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Hoffmann, R. A wiki for the life sciences where authorship matters. Nature Genetics (2008)

Response of a high-glucuronidase human tumour xenograft to aniline mustard.

The HT29R colonic adenocarcinoma xenograft has been shown to be rich in the enzyme beta-glucuronidase. Experiments in rodent systems have demonstrated a marked anti-tumour effect of the drug aniline mustard (AM) on tumours with high levels of this enzyme (e.g. the plasmacytomas PC5 and PC6). We have found that AM is no more effective than its analogue paramethyl aniline mustard (PMAM) or other alkylating agents against the HT29R xenograft. Amongst the possible explanations for this may be: (1) The wide shoulder on the cell-survival curve shown for exposure to alkylating agents of HT29R in vivo. (2) Lack of correlation between physiological availability of beta-glucuronidase and the high levels measured by the standard assay. (3) Increased beta-glucuronidase levels in host mouse marrow, making the latter potentially more susceptible to AM damage.[1]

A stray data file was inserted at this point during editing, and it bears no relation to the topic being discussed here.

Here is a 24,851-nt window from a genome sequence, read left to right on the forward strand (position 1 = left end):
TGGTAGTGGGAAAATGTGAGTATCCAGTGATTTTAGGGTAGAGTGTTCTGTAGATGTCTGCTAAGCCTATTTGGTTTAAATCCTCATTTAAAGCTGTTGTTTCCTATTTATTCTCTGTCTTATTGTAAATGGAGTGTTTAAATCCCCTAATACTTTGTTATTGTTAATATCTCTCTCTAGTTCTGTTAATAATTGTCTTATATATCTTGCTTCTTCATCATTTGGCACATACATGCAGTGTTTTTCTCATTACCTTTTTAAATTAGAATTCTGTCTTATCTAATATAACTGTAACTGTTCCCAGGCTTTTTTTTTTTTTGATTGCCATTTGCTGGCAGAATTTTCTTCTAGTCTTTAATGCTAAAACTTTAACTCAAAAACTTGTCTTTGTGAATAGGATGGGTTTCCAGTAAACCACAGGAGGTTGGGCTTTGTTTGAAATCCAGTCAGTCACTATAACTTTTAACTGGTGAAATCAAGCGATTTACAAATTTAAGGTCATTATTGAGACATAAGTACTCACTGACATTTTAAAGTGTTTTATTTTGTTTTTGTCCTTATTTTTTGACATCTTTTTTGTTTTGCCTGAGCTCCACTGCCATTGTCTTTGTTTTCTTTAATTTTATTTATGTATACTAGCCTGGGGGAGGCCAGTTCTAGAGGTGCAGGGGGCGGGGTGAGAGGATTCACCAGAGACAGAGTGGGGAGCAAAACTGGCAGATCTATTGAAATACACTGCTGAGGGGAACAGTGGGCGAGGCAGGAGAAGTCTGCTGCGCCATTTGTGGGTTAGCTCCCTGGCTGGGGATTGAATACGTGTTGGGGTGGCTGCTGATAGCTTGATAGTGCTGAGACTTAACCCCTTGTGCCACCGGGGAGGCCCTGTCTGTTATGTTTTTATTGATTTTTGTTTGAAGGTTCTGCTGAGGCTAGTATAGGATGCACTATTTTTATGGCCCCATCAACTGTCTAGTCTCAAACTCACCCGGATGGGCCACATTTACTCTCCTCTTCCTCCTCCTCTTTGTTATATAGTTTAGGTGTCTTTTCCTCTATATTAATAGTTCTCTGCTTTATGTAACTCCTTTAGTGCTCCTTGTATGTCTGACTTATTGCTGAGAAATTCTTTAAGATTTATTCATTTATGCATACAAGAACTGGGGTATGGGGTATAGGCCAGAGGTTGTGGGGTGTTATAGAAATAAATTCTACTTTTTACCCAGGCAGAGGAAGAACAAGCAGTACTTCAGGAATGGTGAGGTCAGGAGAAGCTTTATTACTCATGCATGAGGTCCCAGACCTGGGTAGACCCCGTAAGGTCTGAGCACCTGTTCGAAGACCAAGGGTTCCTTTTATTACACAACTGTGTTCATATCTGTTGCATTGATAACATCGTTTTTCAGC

1. Response of a high-glucuronidase human tumour xenograft to aniline mustard. Warenius, H.M., Workman, P., Bleehen, N.M. Br. J. Cancer (1982) [Pubmed]
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